The strong agreement between experimental and theoretical results indicates a fundamental understanding of the inherent X-ray interaction processes in a-Se. An empirical model was used to calculate the a-Se conversion gain as a function of X-ray energy and applied electric field. The theoretical MTF was modelled using the known spread of absorbed energy in a-Se due to the dominant photoelectric interaction with the K-shell as well as the corresponding re-absorbed fluorescent X-rays. Finally, the material boundary edge enhancement in the phase object was consistent with the Fresnel diffraction of the spatially coherent X-ray beam resolved by the detector.
Based on these results we believe the detector presented has a unique combination of high spatial resolution and high detection efficiency for hard X-rays compared with other direct conversion detectors reported in the literature or in commercial use, e.g. c-Si, CdTe or GaAs-based detectors. This detector fills a niche for high spatial resolution X-ray detectors capable of detecting energies above 20 keV and where readout speed is not critical. A good case would be BCDI where high energy can be used to investigate thick samples (Maddali et al., 2018, 2019, 2020). The detector field of view (FOV) is 7.8 mm, so a sample diameter up to this size can be used for a single FOV tomography scan. At the APS/ANL bending magnet beamline the beam can be approximately 1 cm in size, and the intensity at higher energies is low, so the slow speed of the detector is not a problem.
Future work includes developing improved detector performance for image lag, responsivity drift, frame rate, conversion gain, as well as stabilizing the a-Se film from substrate strain and thermal effects which can cause crystallization. Hole and electron blocking layers (Abbaszadeh et al., 2012; Frey et al., 2019) must be added to suppress dark/injection current, permitting higher operating fields and consequently better conversion gain. Crystallization of the a-Se film from substrate shear-strain or thermal effects can be suppressed by introducing a soft polymer buffer layer (Lindberg et al., 2014) such as polyimide (Karim & Abbaszadeh, 2016). Although the current and next design iterations of the detector have relatively low frame rates (≤5 fps), a-Se photoconductors are not limited to static imaging. Unipolar charge sensing can be leveraged to increase a-Se speed by only sensing the high mobility-lifetime product holes, either through the SPE or novel pixel structures (Goldan et al., 2012). Such pixel structures have shown improved lag performance (Goldan et al., 2010), e.g. 1% lag has been demonstrated at 30 fps (Camlica et al., 2018). Planned lag and responsivity drift improvement strategies include the use of SPE and different blocking layers to enable higher electric fields. We also plan to investigate smaller pixel sizes and larger FOVs. Finally, verifying the long-term radiation hardness and lifetime of the detector is crucial. Hybrid a-Se detectors have been used in clinical mammography applications for the past two decades; however, a-Se can exhibit temporary and permanent damage due to radiation effects for some applications (Kasap et al., 2011). Challenges related to radiation effects in CMOS must also be studied (Dodd et al., 2010).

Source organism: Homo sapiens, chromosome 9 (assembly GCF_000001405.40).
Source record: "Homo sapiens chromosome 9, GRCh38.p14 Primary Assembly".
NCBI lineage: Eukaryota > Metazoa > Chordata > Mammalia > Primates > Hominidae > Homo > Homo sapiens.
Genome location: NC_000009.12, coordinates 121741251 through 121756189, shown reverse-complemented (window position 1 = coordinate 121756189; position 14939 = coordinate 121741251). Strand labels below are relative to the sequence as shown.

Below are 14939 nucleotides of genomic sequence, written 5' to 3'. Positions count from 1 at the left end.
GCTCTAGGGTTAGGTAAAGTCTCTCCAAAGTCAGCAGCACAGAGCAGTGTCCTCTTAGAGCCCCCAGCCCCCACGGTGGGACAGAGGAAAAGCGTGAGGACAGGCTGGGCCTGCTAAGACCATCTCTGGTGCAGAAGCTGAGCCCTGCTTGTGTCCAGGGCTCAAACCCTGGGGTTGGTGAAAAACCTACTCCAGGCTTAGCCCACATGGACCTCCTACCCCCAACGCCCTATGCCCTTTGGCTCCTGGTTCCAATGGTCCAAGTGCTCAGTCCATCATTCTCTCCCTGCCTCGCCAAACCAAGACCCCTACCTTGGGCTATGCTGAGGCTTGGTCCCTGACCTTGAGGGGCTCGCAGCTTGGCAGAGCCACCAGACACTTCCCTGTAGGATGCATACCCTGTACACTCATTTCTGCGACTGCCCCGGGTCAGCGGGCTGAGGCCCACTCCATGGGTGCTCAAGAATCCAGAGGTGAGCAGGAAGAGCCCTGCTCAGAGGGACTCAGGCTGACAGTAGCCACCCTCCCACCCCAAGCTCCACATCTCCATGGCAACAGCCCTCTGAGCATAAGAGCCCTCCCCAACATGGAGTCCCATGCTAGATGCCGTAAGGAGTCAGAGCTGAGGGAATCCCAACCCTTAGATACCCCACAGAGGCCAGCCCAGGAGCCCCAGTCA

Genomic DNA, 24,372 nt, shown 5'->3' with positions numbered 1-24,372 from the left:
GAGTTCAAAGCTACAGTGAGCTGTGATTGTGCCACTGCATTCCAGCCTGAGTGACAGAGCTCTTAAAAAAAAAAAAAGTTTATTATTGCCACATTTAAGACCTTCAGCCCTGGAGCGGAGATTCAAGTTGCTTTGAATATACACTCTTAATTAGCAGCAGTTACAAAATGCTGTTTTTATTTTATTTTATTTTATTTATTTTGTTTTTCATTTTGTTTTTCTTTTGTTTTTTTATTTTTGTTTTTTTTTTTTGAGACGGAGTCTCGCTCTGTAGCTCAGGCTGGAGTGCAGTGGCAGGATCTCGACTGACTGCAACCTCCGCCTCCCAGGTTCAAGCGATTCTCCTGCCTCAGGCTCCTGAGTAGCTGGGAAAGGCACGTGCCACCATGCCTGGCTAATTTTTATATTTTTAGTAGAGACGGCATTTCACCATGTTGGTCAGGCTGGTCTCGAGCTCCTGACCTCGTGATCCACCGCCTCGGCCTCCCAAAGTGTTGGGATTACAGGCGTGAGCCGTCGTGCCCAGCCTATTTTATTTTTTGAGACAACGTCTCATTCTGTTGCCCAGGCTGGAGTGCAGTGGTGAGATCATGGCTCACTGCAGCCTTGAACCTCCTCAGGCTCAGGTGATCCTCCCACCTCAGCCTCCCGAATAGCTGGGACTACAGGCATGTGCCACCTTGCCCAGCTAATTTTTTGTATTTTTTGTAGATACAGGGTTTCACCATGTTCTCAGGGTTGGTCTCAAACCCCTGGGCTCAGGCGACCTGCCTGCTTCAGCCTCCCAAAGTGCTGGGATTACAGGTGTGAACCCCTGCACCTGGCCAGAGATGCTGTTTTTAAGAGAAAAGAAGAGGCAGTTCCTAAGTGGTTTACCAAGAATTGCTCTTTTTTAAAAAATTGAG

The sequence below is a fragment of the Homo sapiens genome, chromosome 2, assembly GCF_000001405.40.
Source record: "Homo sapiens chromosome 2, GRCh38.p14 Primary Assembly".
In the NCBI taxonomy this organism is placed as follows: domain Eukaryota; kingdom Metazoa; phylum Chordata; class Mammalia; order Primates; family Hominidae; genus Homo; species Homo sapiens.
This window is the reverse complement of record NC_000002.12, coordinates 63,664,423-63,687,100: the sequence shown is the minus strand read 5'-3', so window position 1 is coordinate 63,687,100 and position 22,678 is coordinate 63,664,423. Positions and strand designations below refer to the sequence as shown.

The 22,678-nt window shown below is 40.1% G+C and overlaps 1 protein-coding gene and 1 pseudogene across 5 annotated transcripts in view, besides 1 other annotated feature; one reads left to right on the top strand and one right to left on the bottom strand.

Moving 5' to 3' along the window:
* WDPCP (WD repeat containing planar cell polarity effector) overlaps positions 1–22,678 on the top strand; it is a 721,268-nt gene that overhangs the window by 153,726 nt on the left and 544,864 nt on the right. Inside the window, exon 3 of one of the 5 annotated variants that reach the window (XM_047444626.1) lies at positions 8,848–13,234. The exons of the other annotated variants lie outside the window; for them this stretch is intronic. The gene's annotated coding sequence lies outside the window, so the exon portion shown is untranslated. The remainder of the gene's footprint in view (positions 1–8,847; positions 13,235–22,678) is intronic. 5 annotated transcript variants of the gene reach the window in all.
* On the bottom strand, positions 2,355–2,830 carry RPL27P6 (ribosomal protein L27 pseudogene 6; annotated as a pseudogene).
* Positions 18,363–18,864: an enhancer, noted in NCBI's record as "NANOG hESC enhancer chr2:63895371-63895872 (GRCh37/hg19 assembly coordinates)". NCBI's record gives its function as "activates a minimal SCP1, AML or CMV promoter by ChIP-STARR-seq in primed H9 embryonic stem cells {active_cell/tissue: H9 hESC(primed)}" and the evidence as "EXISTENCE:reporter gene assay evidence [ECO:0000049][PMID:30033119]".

A high-energy micrometre-scale pixel direct conversion detector was fabricated and evaluated using the 1-BM-B beamline at the APS/ANL. The performance of the detector was investigated through the measurement and analysis of a series of metrics. The measurements largely confirm modelled predictions for linearity, responsivity, MTF, resolving power, lag and phase contrast. In particular, the MTF at high spatial frequencies measured using hard X-rays demonstrates the successful development of a detector technology that can advance research in materials science applications such as phase contrast tomography and high spatial resolution imaging of nanoscale lattice distortions in bulk crystalline materials using BCDI at energies greater than 50 keV. The technology will also facilitate the creation of novel beamline imaging applications at X-ray energies at or above 20 keV.
The authors acknowledge the University of Waterloo for access to the Giga-to-Nanoelectronics (G2N) center.
This research used resources of the Advanced Photon Source; a US Department of Energy (DOE) Office of Science User Facility operated for the DOE Office of Science by Argonne National Laboratory (contract No. DE-AC02-06CH11357). This research used additional resources of the DOE Office of Science (grant No. DE-SC0019626 to Farrier Microengineering LLC).